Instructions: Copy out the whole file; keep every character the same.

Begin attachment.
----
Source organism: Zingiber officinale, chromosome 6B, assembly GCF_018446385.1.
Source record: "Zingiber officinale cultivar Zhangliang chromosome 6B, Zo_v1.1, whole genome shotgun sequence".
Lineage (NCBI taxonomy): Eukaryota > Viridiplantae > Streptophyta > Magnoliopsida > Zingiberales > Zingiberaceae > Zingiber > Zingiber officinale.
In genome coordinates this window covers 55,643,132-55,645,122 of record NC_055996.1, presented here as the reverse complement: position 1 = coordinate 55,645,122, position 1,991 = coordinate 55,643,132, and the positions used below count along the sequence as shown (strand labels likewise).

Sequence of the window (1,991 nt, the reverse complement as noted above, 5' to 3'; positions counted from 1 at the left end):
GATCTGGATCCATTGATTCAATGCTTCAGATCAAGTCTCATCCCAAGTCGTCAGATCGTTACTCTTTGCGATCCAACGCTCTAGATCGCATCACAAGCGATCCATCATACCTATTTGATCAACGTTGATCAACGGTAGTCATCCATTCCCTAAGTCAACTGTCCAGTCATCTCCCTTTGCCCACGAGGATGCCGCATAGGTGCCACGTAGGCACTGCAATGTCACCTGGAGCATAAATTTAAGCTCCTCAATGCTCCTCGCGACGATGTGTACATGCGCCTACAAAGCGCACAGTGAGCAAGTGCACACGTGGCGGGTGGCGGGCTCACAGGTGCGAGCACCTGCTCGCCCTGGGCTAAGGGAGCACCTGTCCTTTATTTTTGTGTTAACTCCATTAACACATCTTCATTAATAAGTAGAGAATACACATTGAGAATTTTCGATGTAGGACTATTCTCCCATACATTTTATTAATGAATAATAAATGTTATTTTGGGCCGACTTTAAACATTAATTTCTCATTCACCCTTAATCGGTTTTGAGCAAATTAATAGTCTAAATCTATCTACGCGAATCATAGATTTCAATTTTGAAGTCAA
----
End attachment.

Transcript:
Source organism: Zingiber officinale, chromosome 6B, assembly GCF_018446385.1.
Source record: "Zingiber officinale cultivar Zhangliang chromosome 6B, Zo_v1.1, whole genome shotgun sequence".
Lineage (NCBI taxonomy): Eukaryota > Viridiplantae > Streptophyta > Magnoliopsida > Zingiberales > Zingiberaceae > Zingiber > Zingiber officinale.
In genome coordinates this window covers 55,643,132-55,645,122 of record NC_055996.1, presented here as the reverse complement: position 1 = coordinate 55,645,122, position 1,991 = coordinate 55,643,132, and the positions used below count along the sequence as shown (strand labels likewise).

Sequence of the window (1,991 nt, the reverse complement as noted above, 5' to 3'; positions counted from 1 at the left end):
GATCTGGATCCATTGATTCAATGCTTCAGATCAAGTCTCATCCCAAGTCGTCAGATCGTTACTCTTTGCGATCCAACGCTCTAGATCGCATCACAAGCGATCCATCATACCTATTTGATCAACGTTGATCAACGGTAGTCATCCATTCCCTAAGTCAACTGTCCAGTCATCTCCCTTTGCCCACGAGGATGCCGCATAGGTGCCACGTAGGCACTGCAATGTCACCTGGAGCATAAATTTAAGCTCCTCAATGCTCCTCGCGACGATGTGTACATGCGCCTACAAAGCGCACAGTGAGCAAGTGCACACGTGGCGGGTGGCGGGCTCACAGGTGCGAGCACCTGCTCGCCCTGGGCTAAGGGAGCACCTGTCCTTTATTTTTGTGTTAACTCCATTAACACATCTTCATTAATAAGTAGAGAATACACATTGAGAATTTTCGATGTAGGACTATTCTCCCATACATTTTATTAATGAATAATAAATGTTATTTTGGGCCGACTTTAAACATTAATTTCTCATTCACCCTTAATCGGTTTTGAGCAAATTAATAGTCTAAATCTATCTACGCGAATCATAGATTTCAATTTTGAAGTCAA